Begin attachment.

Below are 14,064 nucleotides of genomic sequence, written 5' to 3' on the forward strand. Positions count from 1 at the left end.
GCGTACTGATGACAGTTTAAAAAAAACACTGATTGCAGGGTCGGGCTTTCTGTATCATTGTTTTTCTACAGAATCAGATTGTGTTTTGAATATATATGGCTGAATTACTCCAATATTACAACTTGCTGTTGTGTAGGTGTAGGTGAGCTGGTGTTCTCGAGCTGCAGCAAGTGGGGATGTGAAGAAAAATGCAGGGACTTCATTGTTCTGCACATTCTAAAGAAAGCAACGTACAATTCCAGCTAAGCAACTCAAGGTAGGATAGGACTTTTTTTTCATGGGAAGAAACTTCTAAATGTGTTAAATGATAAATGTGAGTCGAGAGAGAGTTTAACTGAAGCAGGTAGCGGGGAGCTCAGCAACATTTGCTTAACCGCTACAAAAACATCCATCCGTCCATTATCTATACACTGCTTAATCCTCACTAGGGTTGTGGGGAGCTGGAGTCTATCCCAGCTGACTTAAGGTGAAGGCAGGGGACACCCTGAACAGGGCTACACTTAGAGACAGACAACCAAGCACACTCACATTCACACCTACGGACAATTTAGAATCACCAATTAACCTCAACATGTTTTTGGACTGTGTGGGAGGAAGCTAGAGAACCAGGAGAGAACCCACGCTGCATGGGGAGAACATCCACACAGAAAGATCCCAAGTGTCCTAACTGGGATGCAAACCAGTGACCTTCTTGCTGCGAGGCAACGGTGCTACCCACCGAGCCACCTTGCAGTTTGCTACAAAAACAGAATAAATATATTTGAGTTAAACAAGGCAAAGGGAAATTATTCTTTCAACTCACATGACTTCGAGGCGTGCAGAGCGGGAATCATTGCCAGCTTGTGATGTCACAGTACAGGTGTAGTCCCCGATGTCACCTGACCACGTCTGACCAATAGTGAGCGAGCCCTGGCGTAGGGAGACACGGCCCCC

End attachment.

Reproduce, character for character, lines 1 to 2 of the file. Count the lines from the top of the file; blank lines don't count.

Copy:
Below are 14,064 nucleotides of genomic sequence, written 5' to 3' on the forward strand. Positions count from 1 at the left end.
GCGTACTGATGACAGTTTAAAAAAAACACTGATTGCAGGGTCGGGCTTTCTGTATCATTGTTTTTCTACAGAATCAGATTGTGTTTTGAATATATATGGCTGAATTACTCCAATATTACAACTTGCTGTTGTGTAGGTGTAGGTGAGCTGGTGTTCTCGAGCTGCAGCAAGTGGGGATGTGAAGAAAAATGCAGGGACTTCATTGTTCTGCACATTCTAAAGAAAGCAACGTACAATTCCAGCTAAGCAACTCAAGGTAGGATAGGACTTTTTTTTCATGGGAAGAAACTTCTAAATGTGTTAAATGATAAATGTGAGTCGAGAGAGAGTTTAACTGAAGCAGGTAGCGGGGAGCTCAGCAACATTTGCTTAACCGCTACAAAAACATCCATCCGTCCATTATCTATACACTGCTTAATCCTCACTAGGGTTGTGGGGAGCTGGAGTCTATCCCAGCTGACTTAAGGTGAAGGCAGGGGACACCCTGAACAGGGCTACACTTAGAGACAGACAACCAAGCACACTCACATTCACACCTACGGACAATTTAGAATCACCAATTAACCTCAACATGTTTTTGGACTGTGTGGGAGGAAGCTAGAGAACCAGGAGAGAACCCACGCTGCATGGGGAGAACATCCACACAGAAAGATCCCAAGTGTCCTAACTGGGATGCAAACCAGTGACCTTCTTGCTGCGAGGCAACGGTGCTACCCACCGAGCCACCTTGCAGTTTGCTACAAAAACAGAATAAATATATTTGAGTTAAACAAGGCAAAGGGAAATTATTCTTTCAACTCACATGACTTCGAGGCGTGCAGAGCGGGAATCATTGCCAGCTTGTGATGTCACAGTACAGGTGTAGTCCCCGATGTCACCTGACCACGTCTGACCAATAGTGAGCGAGCCCTGGCGTAGGGAGACACGGCCCCC